A sharp bite: Dog meat ban evokes some sharp reactions in Nagaland

On July 3, Nagaland Chief Secretary Temjen Toy tweeted that the state government has decided to ban import and trading of dogs and the sale of dog meat, both cooked and uncooked. In the message he tagged Chief Minister Neiphiu Rio and Maneka Gandhi, Parliamentarian and founder of non-profit People for Animals. A day later, the government notified that violations would attract punishments under Sections 428 and 429, Indian Penal Code (“mischief” against animals) and the Prevention of Cruelty of Animals Act, 1960. Nagaland does not have a formal dog meat industry, but some tribes consume it for nutrition. The ban may look logical to outsiders, but the Nagas believe it infringes on their cultural freedom and will lead to stigmatisation and further alienation. Small wonder, when DTE spoke to several organisations and individuals across Nagaland, he found many opposers but hardly any supporters of the ban

By Ishan Kukreti
Published: Tuesday 18 August 2020
This photograph of dogs waiting to be killed for meat in Nagaland went viral on social media platforms days before the ban. Photo: @Manekagandhibjp / Twitter

‘Illegal trade of dogs from other states prompted the current ban’


There has been much debate about the recent ban on the commercial import of dogs within the Naga community itself. We must first clarify the misconceptions that consumption of dog meat is prevalent all over the state. It is inaccurate. We also do not have occasions like dog meat festivals in the state. However, we must respect the food habit of all citizens given the diversity of culture and traditions of the Naga people. We think capturing stray dogs from outside the state — mostly from Assam and West Bengal — and transporting them to Nagaland has led to the current ban. 

‘We too have two sides of the coin on the issue’ 


Eating dog meat is a given in the Naga society. All the recent hullabaloo over it has been after Maneka Gandhi pressured our government through her organisation, People for Animals, to ban dog meat. I don’t think it will have much impact — those who eat dog meat will continue to eat it and those who don’t, won’t.

The problem is that the government announced the ban without any discussions. The issue was not even brought up in the state Assembly. This is not how decisions are taken in a democracy. The timing is also absurd.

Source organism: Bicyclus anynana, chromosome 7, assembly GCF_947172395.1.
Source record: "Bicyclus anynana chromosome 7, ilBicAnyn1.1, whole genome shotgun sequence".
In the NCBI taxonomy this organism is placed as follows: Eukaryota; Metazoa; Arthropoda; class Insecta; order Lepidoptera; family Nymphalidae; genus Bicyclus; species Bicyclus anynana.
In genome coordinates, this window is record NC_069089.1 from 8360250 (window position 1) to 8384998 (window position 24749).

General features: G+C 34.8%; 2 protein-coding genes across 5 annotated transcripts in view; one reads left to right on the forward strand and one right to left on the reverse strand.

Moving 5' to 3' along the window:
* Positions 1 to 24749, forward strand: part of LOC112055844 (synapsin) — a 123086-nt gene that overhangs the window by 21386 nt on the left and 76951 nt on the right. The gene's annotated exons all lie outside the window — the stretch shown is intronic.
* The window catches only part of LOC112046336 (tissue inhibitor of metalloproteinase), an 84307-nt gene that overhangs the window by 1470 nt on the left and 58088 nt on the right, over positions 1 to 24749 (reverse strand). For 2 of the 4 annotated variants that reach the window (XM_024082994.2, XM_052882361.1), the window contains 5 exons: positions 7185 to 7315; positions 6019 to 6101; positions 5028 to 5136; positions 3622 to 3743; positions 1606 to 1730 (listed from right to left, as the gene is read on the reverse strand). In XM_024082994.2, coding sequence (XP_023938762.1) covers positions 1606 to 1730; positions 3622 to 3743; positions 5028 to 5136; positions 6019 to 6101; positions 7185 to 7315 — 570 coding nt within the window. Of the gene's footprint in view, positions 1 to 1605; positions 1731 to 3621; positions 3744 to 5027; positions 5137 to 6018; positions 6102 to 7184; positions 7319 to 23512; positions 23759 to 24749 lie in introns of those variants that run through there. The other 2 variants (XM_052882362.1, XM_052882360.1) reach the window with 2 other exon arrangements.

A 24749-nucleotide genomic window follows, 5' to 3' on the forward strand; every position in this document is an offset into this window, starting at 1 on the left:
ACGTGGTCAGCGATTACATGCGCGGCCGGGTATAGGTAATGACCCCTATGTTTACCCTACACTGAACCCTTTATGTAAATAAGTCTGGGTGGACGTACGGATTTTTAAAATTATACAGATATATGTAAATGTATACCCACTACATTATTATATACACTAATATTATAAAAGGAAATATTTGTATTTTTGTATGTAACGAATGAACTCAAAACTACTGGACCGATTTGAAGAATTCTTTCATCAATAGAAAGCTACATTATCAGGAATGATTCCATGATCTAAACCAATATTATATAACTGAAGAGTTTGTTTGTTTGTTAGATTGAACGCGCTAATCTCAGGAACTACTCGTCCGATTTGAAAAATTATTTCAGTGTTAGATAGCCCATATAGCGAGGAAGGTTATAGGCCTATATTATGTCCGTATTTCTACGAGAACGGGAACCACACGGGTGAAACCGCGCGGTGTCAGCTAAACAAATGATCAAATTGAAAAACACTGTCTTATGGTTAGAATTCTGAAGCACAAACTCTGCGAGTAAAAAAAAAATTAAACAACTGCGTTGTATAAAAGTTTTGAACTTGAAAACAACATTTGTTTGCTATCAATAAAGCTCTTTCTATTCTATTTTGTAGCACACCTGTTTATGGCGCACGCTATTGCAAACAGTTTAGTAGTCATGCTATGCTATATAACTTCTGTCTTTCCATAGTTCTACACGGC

At a time when Nagaland and the rest of the country is struggling with the COVID-19 crisis, the state Cabinet had the time to focus on a cultural issue that is protected by Article 371 (A) of the Constitution and directly infringes on Article 21 (a fundamental right that calls for protection of life and personal liberty).

Despite our meat-eating culture, we are animal lovers. While we have people in the state who love dog meat, we also have people who are dead against it.

Traditionally, dog meat is believed to have high nutritional and medicinal values. Our traditional sportspersons such as wrestlers cherish dog meat. So, we too have two sides of the coin on the issue. We also know how effective a ban usually is.

Alcohol was banned in the state 30 years ago. Yet it continues to be sold and consumed aplenty here.

Also, why should anyone be allowed to appropriate the right to decide what an individual or a community should eat and not eat, especially in a democracy? This cultural appropriation in terms of food, attire and all other personal liberties must stop. 

‘The state’s notification is illegal and untenable’


Consuming dog meat is part of our ethos. In our traditional medicine, passed down through generations through speech, dog meat is used to build the immune system and helps combat several ailments.

Even in the pre-Independence era, British ethnographers and officers like JH Hutton and JP Mills have recorded the custom of eating dog meat in Nagaland. 

Besides, the ban will affect the livelihood of poor people engaged in the commercial trade of dog meat and aggravate the already high unemployment rate in the state.

Legally speaking, the state’s notification in its present form is also not tenable. The Food Safety And Standards (Food Products Standards And Food Additives) Regulations, 2011 (regulation 2.5.1.a) defines “animals” that can be used for production of meat and meat products) has been wrongly interpreted and enforced by the state.

The government also cannot pass notifications imposing sweeping ban as it violates the fundamental rights of its citizens under Articles 19 and 21 of the Constitution. (Article 19 protects freedom of a person to carry on any occupation, trade or business.) 

‘The ban was put into force without consulting Naga tribes’



There was a concerted and deliberate assault on the cultural practices of Naga people during the colonial times. The practice, ushered in the name of civilisation and modernity, ended up making the Naga tribes feel inferior, barbaric and apologetic.

This alienated the community from their cultural practices in a gradual manner. The recent ban on dog meat should be seen in this light.

It has been imposed because of the pressures from the mainstream society and without the involvement of the Naga tribes. Food among the Nagas is replete with its culture and belief systems, apart from deriving relish, energy and nourishment from its intake.

Overlooking what dog meat means to Naga tribes is going to cause irreparable damage to the community, for dog meat is not only a delicacy, it carries medicinal value and has a significant role in the legends. A ban here fits into the framework of ethnocentrism.

This was first published in Down To Earth’s print edition (dated 16-31 August, 2020)

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